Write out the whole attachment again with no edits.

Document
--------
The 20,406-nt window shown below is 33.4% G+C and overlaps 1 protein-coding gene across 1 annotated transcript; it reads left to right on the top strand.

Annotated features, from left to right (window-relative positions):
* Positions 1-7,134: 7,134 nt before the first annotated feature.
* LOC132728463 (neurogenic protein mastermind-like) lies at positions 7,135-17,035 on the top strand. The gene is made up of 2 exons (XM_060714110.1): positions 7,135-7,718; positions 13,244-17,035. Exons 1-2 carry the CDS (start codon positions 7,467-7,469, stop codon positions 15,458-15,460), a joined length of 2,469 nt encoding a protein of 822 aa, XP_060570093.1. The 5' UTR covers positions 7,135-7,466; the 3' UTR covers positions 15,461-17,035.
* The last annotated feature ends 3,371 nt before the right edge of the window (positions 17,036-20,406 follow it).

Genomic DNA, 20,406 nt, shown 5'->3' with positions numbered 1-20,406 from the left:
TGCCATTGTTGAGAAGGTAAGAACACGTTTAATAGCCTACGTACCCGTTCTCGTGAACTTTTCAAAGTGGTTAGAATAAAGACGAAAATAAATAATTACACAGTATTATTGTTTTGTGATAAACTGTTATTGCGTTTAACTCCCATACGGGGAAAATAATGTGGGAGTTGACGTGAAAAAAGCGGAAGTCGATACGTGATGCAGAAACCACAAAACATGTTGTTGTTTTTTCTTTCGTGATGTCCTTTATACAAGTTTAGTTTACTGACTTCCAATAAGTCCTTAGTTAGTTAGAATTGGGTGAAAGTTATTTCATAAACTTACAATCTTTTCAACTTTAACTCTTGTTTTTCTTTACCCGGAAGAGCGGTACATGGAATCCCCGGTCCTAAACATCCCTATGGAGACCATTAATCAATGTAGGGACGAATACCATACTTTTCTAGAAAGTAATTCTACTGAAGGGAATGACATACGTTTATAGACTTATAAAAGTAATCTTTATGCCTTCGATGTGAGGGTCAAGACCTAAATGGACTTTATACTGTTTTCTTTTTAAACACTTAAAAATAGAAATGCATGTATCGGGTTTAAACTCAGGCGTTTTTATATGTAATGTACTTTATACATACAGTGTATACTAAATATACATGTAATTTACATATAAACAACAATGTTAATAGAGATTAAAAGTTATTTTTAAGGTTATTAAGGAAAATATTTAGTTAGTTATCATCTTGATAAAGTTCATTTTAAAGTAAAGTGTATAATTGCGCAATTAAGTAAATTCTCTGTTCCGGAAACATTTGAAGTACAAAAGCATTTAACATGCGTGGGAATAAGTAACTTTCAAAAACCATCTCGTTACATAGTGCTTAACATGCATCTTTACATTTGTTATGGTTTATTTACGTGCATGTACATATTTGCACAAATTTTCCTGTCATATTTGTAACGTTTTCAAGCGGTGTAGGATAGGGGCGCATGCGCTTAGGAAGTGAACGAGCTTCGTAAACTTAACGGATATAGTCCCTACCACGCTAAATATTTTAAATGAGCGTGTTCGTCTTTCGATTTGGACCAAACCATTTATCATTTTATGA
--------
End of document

The 20,406-nt window shown below is 33.4% G+C and overlaps 1 protein-coding gene across 1 annotated transcript; it reads left to right on the top strand.

Annotated features, from left to right (window-relative positions):
* Positions 1-7,134: 7,134 nt before the first annotated feature.
* LOC132728463 (neurogenic protein mastermind-like) lies at positions 7,135-17,035 on the top strand. The gene is made up of 2 exons (XM_060714110.1): positions 7,135-7,718; positions 13,244-17,035. Exons 1-2 carry the CDS (start codon positions 7,467-7,469, stop codon positions 15,458-15,460), a joined length of 2,469 nt encoding a protein of 822 aa, XP_060570093.1. The 5' UTR covers positions 7,135-7,466; the 3' UTR covers positions 15,461-17,035.
* The last annotated feature ends 3,371 nt before the right edge of the window (positions 17,036-20,406 follow it).

Genomic DNA, 20,406 nt, shown 5'->3' with positions numbered 1-20,406 from the left:
TGCCATTGTTGAGAAGGTAAGAACACGTTTAATAGCCTACGTACCCGTTCTCGTGAACTTTTCAAAGTGGTTAGAATAAAGACGAAAATAAATAATTACACAGTATTATTGTTTTGTGATAAACTGTTATTGCGTTTAACTCCCATACGGGGAAAATAATGTGGGAGTTGACGTGAAAAAAGCGGAAGTCGATACGTGATGCAGAAACCACAAAACATGTTGTTGTTTTTTCTTTCGTGATGTCCTTTATACAAGTTTAGTTTACTGACTTCCAATAAGTCCTTAGTTAGTTAGAATTGGGTGAAAGTTATTTCATAAACTTACAATCTTTTCAACTTTAACTCTTGTTTTTCTTTACCCGGAAGAGCGGTACATGGAATCCCCGGTCCTAAACATCCCTATGGAGACCATTAATCAATGTAGGGACGAATACCATACTTTTCTAGAAAGTAATTCTACTGAAGGGAATGACATACGTTTATAGACTTATAAAAGTAATCTTTATGCCTTCGATGTGAGGGTCAAGACCTAAATGGACTTTATACTGTTTTCTTTTTAAACACTTAAAAATAGAAATGCATGTATCGGGTTTAAACTCAGGCGTTTTTATATGTAATGTACTTTATACATACAGTGTATACTAAATATACATGTAATTTACATATAAACAACAATGTTAATAGAGATTAAAAGTTATTTTTAAGGTTATTAAGGAAAATATTTAGTTAGTTATCATCTTGATAAAGTTCATTTTAAAGTAAAGTGTATAATTGCGCAATTAAGTAAATTCTCTGTTCCGGAAACATTTGAAGTACAAAAGCATTTAACATGCGTGGGAATAAGTAACTTTCAAAAACCATCTCGTTACATAGTGCTTAACATGCATCTTTACATTTGTTATGGTTTATTTACGTGCATGTACATATTTGCACAAATTTTCCTGTCATATTTGTAACGTTTTCAAGCGGTGTAGGATAGGGGCGCATGCGCTTAGGAAGTGAACGAGCTTCGTAAACTTAACGGATATAGTCCCTACCACGCTAAATATTTTAAATGAGCGTGTTCGTCTTTCGATTTGGACCAAACCATTTATCATTTTATGA